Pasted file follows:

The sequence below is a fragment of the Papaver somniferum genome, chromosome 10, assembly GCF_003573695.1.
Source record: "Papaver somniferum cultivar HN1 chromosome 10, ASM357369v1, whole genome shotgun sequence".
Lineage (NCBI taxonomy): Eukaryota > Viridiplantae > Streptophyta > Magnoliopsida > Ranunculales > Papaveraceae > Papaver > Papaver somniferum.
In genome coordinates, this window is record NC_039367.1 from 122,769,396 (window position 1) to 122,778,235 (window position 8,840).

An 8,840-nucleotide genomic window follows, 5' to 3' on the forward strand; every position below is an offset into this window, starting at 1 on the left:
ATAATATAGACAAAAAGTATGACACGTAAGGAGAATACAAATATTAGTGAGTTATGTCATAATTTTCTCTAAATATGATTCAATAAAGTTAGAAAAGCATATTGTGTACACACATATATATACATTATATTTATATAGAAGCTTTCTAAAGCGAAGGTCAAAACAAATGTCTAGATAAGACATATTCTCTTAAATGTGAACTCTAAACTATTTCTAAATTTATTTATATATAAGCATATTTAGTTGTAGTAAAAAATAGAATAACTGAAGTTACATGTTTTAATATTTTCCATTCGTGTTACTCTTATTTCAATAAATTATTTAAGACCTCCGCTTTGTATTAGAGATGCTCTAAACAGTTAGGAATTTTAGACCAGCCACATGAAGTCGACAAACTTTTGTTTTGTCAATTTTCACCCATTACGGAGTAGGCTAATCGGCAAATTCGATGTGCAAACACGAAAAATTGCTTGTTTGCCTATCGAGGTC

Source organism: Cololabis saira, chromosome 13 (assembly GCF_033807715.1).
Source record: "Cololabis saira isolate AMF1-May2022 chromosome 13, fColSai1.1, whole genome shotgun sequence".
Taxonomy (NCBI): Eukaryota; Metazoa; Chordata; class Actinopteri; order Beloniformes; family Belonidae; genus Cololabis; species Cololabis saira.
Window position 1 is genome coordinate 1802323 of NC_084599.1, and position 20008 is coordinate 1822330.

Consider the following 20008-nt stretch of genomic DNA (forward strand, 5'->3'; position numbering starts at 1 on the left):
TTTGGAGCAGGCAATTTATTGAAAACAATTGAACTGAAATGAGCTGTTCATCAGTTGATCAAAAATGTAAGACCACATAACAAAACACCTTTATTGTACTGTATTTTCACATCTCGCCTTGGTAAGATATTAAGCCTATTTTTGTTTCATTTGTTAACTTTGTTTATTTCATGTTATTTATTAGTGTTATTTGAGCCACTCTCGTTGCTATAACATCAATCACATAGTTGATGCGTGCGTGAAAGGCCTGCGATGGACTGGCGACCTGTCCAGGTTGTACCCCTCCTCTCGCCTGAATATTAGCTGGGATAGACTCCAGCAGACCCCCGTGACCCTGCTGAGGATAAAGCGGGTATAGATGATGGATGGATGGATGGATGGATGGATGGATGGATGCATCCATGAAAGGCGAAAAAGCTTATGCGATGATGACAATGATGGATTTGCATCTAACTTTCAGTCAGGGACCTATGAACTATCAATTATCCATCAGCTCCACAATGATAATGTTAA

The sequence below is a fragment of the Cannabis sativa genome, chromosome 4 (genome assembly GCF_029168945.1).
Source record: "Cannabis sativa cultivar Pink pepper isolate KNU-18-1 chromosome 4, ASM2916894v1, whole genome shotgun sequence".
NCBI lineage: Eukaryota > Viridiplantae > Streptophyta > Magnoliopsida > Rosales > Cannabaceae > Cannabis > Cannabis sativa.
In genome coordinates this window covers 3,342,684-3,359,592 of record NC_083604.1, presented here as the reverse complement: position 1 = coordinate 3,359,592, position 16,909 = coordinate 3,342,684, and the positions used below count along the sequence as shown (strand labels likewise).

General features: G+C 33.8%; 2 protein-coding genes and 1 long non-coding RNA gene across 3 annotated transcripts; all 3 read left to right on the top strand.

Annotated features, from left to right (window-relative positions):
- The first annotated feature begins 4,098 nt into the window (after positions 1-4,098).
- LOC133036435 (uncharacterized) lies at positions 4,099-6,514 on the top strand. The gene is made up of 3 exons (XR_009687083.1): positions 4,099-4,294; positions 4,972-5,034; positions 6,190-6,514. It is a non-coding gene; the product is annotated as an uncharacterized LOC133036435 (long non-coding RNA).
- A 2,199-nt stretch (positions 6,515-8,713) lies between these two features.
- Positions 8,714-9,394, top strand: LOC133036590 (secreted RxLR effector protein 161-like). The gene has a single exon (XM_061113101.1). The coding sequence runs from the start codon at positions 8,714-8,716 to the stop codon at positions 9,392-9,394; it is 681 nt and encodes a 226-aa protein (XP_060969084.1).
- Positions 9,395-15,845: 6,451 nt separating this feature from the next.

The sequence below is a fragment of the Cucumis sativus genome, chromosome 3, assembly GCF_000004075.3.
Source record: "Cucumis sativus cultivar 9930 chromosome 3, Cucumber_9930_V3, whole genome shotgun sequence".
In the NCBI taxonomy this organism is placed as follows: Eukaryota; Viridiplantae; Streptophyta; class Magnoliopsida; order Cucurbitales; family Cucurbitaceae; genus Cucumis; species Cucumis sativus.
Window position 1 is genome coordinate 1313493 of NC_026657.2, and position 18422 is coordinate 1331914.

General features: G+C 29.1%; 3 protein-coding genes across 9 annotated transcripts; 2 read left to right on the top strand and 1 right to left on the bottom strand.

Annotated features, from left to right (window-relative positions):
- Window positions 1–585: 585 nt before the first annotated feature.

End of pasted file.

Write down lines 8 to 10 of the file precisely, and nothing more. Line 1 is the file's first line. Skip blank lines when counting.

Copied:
Source record: "Cololabis saira isolate AMF1-May2022 chromosome 13, fColSai1.1, whole genome shotgun sequence".
Taxonomy (NCBI): Eukaryota; Metazoa; Chordata; class Actinopteri; order Beloniformes; family Belonidae; genus Cololabis; species Cololabis saira.
Window position 1 is genome coordinate 1802323 of NC_084599.1, and position 20008 is coordinate 1822330.